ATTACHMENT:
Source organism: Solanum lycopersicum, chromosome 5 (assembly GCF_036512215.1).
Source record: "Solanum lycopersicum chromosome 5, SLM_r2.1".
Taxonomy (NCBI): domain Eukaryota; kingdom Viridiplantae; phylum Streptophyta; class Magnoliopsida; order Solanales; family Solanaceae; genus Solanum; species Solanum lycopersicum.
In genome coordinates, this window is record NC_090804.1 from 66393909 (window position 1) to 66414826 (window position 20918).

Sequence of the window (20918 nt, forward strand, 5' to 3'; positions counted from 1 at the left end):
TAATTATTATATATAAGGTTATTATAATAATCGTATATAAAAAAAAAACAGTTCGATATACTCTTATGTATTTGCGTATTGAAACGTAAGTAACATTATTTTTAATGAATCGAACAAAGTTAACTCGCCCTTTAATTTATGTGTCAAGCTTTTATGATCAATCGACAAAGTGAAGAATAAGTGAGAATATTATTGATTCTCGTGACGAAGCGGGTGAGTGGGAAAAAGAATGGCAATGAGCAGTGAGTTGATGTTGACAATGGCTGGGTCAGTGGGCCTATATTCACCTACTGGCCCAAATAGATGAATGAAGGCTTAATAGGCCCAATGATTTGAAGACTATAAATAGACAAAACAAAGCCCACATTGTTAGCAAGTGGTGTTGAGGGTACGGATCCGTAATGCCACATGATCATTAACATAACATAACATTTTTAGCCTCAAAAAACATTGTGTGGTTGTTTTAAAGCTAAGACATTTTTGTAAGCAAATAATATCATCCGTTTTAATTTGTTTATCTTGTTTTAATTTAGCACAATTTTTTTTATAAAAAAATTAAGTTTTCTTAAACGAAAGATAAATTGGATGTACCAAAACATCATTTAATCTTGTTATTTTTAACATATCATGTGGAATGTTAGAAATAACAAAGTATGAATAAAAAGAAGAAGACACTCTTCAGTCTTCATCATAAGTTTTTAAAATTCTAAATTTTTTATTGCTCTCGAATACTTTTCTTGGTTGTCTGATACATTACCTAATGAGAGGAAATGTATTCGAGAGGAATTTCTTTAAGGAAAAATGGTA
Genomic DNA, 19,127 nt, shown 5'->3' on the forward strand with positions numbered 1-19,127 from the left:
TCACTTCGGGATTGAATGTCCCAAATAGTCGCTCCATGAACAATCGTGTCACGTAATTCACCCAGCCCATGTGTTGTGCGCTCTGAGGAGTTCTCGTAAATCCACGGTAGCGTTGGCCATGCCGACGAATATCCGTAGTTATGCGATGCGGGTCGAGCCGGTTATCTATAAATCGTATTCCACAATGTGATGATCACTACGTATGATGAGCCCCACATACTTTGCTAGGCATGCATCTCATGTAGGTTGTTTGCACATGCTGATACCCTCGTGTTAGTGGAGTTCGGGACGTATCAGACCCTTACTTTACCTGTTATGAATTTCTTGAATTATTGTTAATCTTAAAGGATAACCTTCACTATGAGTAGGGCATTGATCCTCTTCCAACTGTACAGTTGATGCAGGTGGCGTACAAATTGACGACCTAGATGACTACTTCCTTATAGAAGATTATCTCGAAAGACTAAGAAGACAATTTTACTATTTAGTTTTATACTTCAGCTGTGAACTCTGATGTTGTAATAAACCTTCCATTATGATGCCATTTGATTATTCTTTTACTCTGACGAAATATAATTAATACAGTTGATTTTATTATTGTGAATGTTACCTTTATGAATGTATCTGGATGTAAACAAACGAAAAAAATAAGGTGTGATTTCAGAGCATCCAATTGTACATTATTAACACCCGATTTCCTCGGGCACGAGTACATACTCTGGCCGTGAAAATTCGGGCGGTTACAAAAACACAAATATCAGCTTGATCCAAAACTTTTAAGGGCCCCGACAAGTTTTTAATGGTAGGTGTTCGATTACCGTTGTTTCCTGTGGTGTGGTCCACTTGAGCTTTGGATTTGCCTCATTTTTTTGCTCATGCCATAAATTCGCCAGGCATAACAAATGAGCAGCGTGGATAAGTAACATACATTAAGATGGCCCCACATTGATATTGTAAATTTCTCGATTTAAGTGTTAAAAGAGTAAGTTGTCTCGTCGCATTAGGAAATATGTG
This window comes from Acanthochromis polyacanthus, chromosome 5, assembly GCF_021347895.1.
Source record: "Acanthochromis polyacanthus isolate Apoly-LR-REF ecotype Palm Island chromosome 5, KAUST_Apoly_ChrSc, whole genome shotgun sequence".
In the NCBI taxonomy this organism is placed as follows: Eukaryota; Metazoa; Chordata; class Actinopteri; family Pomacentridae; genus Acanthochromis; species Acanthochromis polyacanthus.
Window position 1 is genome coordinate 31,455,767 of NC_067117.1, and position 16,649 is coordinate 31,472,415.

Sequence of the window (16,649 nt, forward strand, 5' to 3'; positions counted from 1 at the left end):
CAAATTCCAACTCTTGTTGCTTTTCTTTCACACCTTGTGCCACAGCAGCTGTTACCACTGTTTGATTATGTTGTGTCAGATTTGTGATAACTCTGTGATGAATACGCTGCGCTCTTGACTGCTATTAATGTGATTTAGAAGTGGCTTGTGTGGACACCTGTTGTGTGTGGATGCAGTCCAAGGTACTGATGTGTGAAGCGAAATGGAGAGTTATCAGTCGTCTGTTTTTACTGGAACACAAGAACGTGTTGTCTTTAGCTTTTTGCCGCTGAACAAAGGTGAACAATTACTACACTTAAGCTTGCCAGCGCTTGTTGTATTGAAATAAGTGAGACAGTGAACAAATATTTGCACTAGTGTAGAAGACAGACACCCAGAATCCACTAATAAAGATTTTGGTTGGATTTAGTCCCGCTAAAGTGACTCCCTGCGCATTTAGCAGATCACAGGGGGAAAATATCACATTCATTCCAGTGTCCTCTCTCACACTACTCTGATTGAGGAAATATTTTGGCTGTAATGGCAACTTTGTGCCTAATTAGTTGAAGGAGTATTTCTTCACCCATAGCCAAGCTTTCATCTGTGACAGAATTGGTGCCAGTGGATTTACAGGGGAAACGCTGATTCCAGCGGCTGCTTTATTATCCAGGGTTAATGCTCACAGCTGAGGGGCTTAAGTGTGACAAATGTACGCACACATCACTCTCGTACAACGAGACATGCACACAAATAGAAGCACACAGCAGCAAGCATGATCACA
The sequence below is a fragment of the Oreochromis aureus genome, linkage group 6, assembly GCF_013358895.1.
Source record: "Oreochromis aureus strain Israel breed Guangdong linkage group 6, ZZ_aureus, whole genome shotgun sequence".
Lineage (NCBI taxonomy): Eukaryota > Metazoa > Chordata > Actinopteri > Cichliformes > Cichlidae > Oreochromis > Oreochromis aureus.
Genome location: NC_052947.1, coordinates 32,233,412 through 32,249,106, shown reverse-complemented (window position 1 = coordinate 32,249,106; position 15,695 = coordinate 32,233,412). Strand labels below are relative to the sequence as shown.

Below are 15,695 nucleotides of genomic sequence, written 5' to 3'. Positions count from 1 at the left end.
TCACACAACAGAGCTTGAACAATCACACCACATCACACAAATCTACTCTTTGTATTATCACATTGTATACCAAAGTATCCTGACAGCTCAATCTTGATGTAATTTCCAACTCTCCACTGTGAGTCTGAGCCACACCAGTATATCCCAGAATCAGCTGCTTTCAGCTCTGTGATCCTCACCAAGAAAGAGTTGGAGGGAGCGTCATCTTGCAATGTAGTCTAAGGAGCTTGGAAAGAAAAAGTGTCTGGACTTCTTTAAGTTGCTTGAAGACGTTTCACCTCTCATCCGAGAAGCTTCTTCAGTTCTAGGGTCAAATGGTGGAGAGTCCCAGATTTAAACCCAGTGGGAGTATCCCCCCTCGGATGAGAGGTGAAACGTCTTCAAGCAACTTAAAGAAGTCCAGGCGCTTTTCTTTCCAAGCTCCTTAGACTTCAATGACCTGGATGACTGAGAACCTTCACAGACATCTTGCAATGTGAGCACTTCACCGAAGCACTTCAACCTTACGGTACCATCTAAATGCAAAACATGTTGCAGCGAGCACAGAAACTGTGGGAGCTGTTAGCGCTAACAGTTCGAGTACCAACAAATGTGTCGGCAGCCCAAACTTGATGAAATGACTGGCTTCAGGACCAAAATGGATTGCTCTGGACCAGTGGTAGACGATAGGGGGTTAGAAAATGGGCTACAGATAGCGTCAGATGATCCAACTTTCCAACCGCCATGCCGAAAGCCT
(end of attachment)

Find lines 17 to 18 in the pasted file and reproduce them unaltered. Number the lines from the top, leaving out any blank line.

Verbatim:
Lineage (NCBI taxonomy): Eukaryota > Metazoa > Chordata > Actinopteri > Cichliformes > Cichlidae > Oreochromis > Oreochromis aureus.
Genome location: NC_052947.1, coordinates 32,233,412 through 32,249,106, shown reverse-complemented (window position 1 = coordinate 32,249,106; position 15,695 = coordinate 32,233,412). Strand labels below are relative to the sequence as shown.